Early Church Fathers
To Athanasius, bishop of Alexandria.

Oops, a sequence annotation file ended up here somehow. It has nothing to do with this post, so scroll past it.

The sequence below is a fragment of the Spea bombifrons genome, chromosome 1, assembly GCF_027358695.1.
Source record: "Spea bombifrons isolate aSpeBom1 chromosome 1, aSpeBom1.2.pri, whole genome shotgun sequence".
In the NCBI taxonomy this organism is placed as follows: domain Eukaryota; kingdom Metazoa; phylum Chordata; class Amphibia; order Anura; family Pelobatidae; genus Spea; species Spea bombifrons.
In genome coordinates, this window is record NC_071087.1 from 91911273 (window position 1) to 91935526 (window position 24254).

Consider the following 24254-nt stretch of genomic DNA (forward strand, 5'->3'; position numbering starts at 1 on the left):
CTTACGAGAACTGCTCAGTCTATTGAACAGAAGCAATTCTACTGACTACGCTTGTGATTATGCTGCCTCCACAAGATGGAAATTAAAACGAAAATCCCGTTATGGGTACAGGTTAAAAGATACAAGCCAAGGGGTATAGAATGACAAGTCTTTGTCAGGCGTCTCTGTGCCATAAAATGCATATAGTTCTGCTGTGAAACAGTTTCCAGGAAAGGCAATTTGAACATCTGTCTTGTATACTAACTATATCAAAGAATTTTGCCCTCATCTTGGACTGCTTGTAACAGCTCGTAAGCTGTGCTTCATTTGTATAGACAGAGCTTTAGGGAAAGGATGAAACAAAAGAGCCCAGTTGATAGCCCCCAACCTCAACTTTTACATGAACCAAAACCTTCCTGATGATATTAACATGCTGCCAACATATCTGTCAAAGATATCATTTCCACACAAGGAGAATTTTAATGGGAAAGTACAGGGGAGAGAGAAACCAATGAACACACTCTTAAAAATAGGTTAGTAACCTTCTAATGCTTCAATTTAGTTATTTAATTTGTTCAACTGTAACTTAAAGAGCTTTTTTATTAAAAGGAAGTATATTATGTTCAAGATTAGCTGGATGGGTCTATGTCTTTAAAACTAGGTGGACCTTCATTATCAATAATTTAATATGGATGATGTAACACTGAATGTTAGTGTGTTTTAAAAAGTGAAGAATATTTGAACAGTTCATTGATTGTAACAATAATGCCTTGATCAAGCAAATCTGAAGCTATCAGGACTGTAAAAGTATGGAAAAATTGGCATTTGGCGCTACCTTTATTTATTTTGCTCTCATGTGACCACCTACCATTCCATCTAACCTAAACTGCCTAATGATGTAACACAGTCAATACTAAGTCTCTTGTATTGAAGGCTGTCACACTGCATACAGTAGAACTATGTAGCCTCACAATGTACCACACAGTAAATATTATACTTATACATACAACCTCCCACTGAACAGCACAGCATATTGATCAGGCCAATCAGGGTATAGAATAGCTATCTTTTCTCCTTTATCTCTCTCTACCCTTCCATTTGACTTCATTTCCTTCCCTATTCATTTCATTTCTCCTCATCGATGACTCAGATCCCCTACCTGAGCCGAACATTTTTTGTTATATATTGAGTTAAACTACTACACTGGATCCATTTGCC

IN my former letter it seemed to me sufficient to point out to your excellency, that all that portion of the people of the holy Church of Antioch who are sound in the faith, ought to be brought to concord and unity. My object was to make it plain that the sections, now divided into several parts, ought to be united under the God-beloved bishop Meletius. Now the same beloved deacon, Dorotheus, has requested a more distinct statement on these subjects, and I am therefore constrained to point out that it is the prayer of the whole East, and the earnest desire of one who, like myself, is so wholly united to him, to see him in authority over the Churches of the Lord. He is a man of unimpeachable faith; his manner of life is incomparably excellent, he stands at the head, so to say, of the whole body of the Church, and all else are mere disjointed members. On every ground, then, it is necessary as well as advantageous, that the rest should be united with him, just as smaller streams with great ones. About the rest,2 however, a certain amount of management is needed, befitting their position, and likely to pacify the people. This is in keeping with your own wisdom, and with your famous readiness and energy. It has however by no means escaped your intelligence, that this same course of procedure has already recommended itself to the Westerns who are in agreement with you, as I learn from the letters brought to me by the blessed Silvanus.